Europe's leading referees have been told at a UEFA seminar that the correct use of body language will enhance their performance in the pressure-cooker atmosphere of a major match.
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The élite and premier referees attending their latest UEFA summer gathering in Nyon, Switzerland, were given various invaluable pointers by Swiss sports psychologist Mattia Piffaretti as to how to improve and refine their on-field demeanour. Piffaretti identified four key reasons why referees' body language was a crucial part of their armoury. Firstly, body language can transcend language barriers while it is doubly useful in a noisy match environment where verbal communication can be difficult. Body language can also have an immediate effect, reducing the need for a referee to stop a match to address an issue verbally. Finally, it is sometimes difficult to address players' emotions in words, so gestures can be used instead.
Quantity and quality
"Body language should be changed to suit the situation. It is a form of communication, it needs to be natural and kept fluent," said Piffaretti. "You have to use the right quantity and quality of body language - otherwise you will force yourself into a character which you were not, and players will perceive this."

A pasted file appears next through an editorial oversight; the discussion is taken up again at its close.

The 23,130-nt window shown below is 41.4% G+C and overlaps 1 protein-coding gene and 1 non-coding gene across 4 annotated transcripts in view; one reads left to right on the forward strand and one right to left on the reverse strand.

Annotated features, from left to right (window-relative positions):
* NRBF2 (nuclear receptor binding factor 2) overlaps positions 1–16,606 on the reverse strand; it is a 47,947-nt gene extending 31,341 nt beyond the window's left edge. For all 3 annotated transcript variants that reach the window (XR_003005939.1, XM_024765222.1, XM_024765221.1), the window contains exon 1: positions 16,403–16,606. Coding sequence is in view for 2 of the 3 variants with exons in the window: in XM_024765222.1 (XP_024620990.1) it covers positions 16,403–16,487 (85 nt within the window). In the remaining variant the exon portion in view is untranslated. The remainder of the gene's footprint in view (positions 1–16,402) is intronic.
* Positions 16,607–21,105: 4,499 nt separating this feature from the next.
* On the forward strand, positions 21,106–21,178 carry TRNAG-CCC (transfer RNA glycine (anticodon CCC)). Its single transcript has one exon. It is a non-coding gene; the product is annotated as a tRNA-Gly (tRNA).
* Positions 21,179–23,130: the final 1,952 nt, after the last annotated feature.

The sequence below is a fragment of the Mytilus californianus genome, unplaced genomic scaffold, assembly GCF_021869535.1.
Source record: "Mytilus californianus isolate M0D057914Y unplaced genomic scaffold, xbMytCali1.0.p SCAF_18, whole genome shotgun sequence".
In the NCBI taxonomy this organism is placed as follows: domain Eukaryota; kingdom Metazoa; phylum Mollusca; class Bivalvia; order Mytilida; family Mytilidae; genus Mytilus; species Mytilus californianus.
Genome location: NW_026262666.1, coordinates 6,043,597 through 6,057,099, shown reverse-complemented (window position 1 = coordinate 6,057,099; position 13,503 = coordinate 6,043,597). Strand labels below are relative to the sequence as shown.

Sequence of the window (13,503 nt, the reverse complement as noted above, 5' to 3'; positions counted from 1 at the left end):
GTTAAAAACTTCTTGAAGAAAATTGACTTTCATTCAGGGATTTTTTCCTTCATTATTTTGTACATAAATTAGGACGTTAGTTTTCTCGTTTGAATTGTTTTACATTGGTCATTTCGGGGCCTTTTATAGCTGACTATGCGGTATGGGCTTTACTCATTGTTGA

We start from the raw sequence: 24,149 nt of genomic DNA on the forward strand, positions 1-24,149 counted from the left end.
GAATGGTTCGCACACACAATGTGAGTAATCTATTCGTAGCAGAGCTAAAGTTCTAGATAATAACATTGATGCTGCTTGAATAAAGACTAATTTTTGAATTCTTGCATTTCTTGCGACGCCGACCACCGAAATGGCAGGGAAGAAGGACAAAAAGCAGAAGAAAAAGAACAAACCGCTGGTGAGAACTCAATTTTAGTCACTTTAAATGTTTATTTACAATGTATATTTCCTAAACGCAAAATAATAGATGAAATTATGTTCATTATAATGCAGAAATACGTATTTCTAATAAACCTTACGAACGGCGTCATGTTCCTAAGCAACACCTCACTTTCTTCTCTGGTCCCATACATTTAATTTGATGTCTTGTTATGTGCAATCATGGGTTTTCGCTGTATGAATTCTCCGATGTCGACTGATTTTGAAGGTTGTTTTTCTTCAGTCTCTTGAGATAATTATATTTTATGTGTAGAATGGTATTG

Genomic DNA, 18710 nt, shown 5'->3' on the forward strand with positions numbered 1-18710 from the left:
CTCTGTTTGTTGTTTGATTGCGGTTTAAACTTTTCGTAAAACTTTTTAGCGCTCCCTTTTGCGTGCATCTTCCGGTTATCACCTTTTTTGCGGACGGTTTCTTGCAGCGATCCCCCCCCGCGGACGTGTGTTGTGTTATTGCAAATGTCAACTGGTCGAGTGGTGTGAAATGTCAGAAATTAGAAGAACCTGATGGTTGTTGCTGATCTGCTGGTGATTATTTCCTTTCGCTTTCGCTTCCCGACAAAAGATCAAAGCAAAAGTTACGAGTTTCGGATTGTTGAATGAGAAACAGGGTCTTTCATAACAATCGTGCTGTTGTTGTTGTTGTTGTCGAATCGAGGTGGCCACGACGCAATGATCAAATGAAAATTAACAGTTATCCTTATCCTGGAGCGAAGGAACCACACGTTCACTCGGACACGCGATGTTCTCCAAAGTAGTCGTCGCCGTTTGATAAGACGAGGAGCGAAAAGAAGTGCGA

Mastery of awareness
"The use of body language demands great mastery of awareness, cultural and emotional intelligence," he added. "It allows you to express thoughts, intentions and your state of mind through signs which mean that you will be understood when you share them. However, [body language] can be tricky, because you mix different levels and complexity. Body language is a very powerful tool - but you have to be careful in using it. Certain body language is linked to a certain culture and can lead to different interpretations. You might be misunderstood. You have to be aware of cultural differences."
Piffaretti explained to the match officials that a referee's use of body language can establish relationships on the field with the players, while also remaining in control of a match. It can show confidence, calmness, firmness, authority, or even the referee's human side if a player is injured, for example. "But you have to make reasonable use of body language, because players might start to perceive you more as a friend than as a leader," he added. "[Referees] use body language to enhance performance, show leadership, enhance game management skills such as mediating and creating a connection, and to win trust and respect from players. But you don't have to show off or exaggerate. You have to remain yourself."
The UEFA gathering - which has also been attended by Europe's leading assistant referees - has been looking back at UEFA EURO 2008™ and previewing the new season from a refereeing point of view. Training sessions have taken place under the team led by Belgian referee fitness expert Werner Helsen. UEFA will now examine the discussions held and feedback given at the course and draw up a set of conclusions to instruct and guide the referees and assistant referees through the 2008/09 campaign.